Calcutta). When the Supreme Courts were established in the Presidency Towns of India, a hundred and twenty years ago, most of the principles and forms of English procedure were introduced ; and amongst them trial by jury, which has since that time formed part of the system of administering criminal justice in the cities of Calcutta, Madras, and Bombay. Nuncoomar was tried by a Calcutta jury more than a century ago, Sir Elijah Impey, the Chief Justice, presiding at the trial. The Jury panel has included Natives as well as Europeans, and in every jury there have usually been found representatives of both races. There had therefore been some eighty-eight years' experience of the jury system in India, when the Penal Code became law in 1860, and it was thought desirable at the same time to reform and improve the procedure in the trial of Criminal Cases in the Mofussil (as the provinces outside the limits of the Presidency Towns were termed). For this purpose the Code of Criminal Procedure was passed in 1861, and by this Code jury trial was first introduced into the Bengal Mofussil. We had long pursued a system of education under which the natives of the country were taught everything English ; and the educated youth in the districts about Calcutta were as well acquainted as most of their rulers with the theoretical ideas of English institutions. It seemed therefore that the rising generation might well be invited to practise what they had been taught, and that the administration of justice might be served by this forward step, which would also afford a useful lesson in self-government. At the same time it was not overlooked that all parts of the country were not equally advanced, and therefore not equally fitted for the experiment. It was reasonably supposed that the local Lieutenant-Governor would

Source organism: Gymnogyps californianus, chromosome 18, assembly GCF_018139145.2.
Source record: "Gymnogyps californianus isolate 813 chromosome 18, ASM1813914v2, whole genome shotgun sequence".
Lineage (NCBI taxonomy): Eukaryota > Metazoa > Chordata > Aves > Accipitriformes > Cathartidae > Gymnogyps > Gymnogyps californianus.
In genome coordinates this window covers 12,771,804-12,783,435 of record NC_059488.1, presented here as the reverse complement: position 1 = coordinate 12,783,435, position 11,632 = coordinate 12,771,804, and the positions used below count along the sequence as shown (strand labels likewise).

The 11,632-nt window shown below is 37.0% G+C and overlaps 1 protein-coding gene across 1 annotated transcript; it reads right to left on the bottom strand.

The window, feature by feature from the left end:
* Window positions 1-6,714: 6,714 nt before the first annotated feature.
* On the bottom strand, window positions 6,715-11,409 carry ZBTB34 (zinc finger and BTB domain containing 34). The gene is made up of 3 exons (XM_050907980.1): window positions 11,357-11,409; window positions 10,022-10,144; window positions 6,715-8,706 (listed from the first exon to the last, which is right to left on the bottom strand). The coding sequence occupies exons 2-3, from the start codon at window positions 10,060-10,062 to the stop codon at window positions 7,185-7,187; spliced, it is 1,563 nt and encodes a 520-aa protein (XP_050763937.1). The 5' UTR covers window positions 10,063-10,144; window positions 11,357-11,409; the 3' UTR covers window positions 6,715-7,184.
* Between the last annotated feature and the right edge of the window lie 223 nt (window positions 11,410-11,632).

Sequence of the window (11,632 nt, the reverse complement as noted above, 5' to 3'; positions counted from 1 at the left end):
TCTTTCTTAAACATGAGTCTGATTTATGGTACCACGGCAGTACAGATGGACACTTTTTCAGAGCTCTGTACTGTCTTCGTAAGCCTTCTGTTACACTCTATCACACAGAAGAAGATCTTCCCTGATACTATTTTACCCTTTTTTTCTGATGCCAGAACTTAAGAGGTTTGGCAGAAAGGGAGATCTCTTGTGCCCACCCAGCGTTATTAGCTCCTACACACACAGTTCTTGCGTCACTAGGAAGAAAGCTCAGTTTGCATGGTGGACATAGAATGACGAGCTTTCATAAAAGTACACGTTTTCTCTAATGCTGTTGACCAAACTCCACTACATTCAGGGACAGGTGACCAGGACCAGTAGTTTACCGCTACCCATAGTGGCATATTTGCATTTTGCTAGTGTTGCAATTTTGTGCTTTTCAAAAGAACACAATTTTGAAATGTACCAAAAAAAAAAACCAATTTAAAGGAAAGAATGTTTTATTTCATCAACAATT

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be the best judge of the districts best fitted : and it was accordingly provided that he might by order in the Official Gazette direct that the trial of all offences or of any particular class of offences before any Court of Session should be by jury in any district ; and might revoke or alter such order.